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Marion VA resumes some outpatient surgeries
ST. LOUIS (AP) -- Limited outpatient surgeries have resumed at a Southern Illinois Veterans Affairs hospital more than eight months after the entire surgical unit was shut down because of a reported spike in post-surgical deaths, officials said Monday.
Officials at the VA medical center in Marion, Ill., announced the move in a one-sentence statement, saying only that low-risk, outpatient surgeries had resumed last week. The procedures include knee arthroscopies, prostate biopsies, vasectomies and hernia repairs.
The VA halted all surgeries in Marion last August after it found that at least nine deaths between October 2006 and March 2007 were "directly attributable" to substandard care.
Of an additional 34 cases the VA investigated, 10 patients died after receiving questionable care that complicated their health, officials said. Investigators could not determine if the actual care caused those deaths.
Becca Shinneman, a spokeswoman at the hospital, said "a couple" procedures already had been done since last week. She wouldn't elaborate, citing patient confidentiality, but insisted the surgeries "have been very successful."
There was no immediate timetable for resuming more complicated, inpatient surgeries at the hospital, which serves thousands of veterans from southern Illinois and parts of Indiana and Kentucky.
"At this time, we're resuming our outpatient surgeries and focusing on that," Shinneman said. "We'll make an announcement when we start doing more complex surgeries."
In January, separate reports by the medical inspector of the Veterans Health Administration and the VA inspector general described the hospital's surgical program, before it was shut down, as in disarray and with shoddy administrative oversight.
Inspectors found that the hospital undertook many surgeries it was ill-equipped to handle because of staffing or lack of surgical expertise, and hospital administrators were too slow to respond once problems surfaced.
Interim administrators have been in place since September, shortly after the site's director, chief of staff, chief of surgery and an anesthesiologist were moved to other positions or placed on leave. The anesthesiologist has since quit.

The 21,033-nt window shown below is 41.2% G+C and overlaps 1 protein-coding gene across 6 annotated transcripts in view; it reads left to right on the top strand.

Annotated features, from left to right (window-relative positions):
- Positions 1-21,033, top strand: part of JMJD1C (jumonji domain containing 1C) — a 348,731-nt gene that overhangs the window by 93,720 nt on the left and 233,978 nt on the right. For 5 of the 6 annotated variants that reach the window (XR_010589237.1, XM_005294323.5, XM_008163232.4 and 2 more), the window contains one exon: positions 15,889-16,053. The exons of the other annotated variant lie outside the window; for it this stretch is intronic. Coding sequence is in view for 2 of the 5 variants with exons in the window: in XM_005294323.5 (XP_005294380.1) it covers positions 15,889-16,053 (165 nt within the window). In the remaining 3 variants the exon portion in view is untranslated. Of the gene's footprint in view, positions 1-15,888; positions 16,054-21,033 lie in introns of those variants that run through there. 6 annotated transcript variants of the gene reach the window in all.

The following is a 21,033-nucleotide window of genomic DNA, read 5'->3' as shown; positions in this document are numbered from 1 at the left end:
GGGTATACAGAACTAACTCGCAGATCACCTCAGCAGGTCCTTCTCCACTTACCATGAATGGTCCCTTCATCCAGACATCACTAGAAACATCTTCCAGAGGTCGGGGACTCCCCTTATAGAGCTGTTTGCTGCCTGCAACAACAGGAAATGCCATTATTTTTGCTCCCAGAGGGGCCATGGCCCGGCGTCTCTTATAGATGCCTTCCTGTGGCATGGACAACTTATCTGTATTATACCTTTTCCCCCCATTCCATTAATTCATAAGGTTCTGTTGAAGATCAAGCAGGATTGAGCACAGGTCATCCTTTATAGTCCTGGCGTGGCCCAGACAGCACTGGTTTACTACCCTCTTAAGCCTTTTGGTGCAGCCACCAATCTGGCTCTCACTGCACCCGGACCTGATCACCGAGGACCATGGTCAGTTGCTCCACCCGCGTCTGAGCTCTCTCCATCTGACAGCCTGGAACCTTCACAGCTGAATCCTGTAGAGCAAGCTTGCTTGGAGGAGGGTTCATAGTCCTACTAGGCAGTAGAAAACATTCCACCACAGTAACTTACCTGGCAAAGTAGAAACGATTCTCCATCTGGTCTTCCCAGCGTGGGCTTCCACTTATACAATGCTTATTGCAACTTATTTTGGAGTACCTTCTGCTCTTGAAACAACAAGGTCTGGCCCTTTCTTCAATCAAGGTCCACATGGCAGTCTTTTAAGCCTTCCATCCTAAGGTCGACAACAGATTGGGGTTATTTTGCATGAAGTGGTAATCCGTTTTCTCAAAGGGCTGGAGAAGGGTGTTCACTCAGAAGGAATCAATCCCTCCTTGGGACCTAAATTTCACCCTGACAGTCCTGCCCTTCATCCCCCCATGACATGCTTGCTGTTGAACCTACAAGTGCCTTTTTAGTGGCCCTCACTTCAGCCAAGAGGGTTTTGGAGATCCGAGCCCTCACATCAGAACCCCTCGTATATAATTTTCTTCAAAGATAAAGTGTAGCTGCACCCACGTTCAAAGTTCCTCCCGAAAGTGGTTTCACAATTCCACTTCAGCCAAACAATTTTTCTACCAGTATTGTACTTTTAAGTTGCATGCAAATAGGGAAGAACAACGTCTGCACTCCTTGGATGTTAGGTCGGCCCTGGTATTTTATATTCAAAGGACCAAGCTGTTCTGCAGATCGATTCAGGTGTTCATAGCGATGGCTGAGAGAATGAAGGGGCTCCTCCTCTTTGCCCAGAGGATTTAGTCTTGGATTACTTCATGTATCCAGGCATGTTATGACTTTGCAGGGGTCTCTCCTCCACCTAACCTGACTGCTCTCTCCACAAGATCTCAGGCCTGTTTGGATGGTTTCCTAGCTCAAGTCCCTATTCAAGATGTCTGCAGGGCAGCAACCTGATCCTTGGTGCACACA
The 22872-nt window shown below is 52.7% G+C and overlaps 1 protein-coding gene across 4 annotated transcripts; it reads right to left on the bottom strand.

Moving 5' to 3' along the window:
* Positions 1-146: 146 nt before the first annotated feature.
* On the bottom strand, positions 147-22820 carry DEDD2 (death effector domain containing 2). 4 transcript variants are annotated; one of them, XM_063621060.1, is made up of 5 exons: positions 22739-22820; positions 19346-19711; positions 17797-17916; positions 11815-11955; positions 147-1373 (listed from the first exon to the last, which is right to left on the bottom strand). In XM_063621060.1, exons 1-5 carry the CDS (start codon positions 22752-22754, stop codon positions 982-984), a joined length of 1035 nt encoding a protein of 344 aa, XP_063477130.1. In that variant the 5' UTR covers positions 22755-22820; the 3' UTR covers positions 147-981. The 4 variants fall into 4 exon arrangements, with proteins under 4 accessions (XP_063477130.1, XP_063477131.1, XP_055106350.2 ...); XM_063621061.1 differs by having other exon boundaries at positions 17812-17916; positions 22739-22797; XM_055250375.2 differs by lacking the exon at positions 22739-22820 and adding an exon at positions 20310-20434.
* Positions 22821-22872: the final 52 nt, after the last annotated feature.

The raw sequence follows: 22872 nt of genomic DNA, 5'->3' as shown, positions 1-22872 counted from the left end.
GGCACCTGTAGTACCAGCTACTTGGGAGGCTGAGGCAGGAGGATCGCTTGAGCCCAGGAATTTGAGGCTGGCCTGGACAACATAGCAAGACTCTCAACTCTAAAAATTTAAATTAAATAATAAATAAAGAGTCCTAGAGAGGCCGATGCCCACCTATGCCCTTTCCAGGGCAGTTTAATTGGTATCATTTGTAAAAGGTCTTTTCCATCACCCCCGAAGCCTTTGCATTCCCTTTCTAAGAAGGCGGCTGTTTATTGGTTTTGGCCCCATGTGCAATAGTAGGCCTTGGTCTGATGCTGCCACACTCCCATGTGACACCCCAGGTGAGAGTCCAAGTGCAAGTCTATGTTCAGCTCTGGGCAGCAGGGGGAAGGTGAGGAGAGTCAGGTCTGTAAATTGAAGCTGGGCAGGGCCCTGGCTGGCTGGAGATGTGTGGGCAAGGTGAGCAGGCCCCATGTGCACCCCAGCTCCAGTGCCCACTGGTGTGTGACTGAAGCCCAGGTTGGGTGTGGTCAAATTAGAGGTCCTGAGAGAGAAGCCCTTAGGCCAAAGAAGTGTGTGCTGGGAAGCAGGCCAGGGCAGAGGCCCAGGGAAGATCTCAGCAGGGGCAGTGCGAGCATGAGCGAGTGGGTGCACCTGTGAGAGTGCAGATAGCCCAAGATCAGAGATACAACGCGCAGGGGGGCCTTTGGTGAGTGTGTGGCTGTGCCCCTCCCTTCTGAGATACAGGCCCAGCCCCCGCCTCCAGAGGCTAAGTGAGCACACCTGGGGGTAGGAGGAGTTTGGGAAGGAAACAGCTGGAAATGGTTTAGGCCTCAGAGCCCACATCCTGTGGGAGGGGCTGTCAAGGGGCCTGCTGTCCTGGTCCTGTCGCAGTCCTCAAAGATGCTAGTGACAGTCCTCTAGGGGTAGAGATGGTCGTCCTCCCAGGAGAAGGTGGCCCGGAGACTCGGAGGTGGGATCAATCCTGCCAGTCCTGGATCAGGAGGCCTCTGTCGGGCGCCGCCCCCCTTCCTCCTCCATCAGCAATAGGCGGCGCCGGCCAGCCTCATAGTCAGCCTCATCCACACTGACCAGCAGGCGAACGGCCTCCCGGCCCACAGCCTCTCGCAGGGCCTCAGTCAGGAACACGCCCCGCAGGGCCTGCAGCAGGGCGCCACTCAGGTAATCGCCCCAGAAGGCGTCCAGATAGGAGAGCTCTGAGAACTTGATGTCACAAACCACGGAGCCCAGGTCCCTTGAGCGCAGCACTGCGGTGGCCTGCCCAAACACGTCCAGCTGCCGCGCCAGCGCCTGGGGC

Warren Hill, the hospital's interim director, told The Associated Press a week before the site resumed the outpatient procedures for low-risk patients that the VA was comfortable in doing so.
During the surgical shutdown, the hospital has "taken the opportunity to reassess our oversight policies and procedures, provided additional training to staff (and) had critical-care training," said Hill, who has served in the Navy and the Marine Corps reserves. "Yes, it is safe. I'm a veteran. If I needed surgery, I would have no reservations about having surgeries here."
Stan Heller, a Chicago cardiologist-turned-attorney whose law firm represents four families of people who have died under apparently questionable circumstances at the Marion VA, said he needed more specifics about the hospital's reforms before discussing Monday's announcement.
"I don't know about what new staff they've recruited, what policies they've put into place or what. You just don't know," he said. "I'd love to know what they've done to change things other than the cosmetics."
Sen. Dick Durbin of Illinois last month voiced frustration that the Marion hospital still has no permanent leadership. When the VA announced last month that the Marion hospital would resume some surgeries, the Democratic lawmaker called it "a positive step," but added: "I want the VA to get it right."
"What happened here should never happen again," he said.
Durbin was traveling Monday and not immediately able to be reached for comment , spokeswoman Christina Mulka said.
On the Net:
Marion VA hospital: http://www1.va.gov/directory/guide/facil...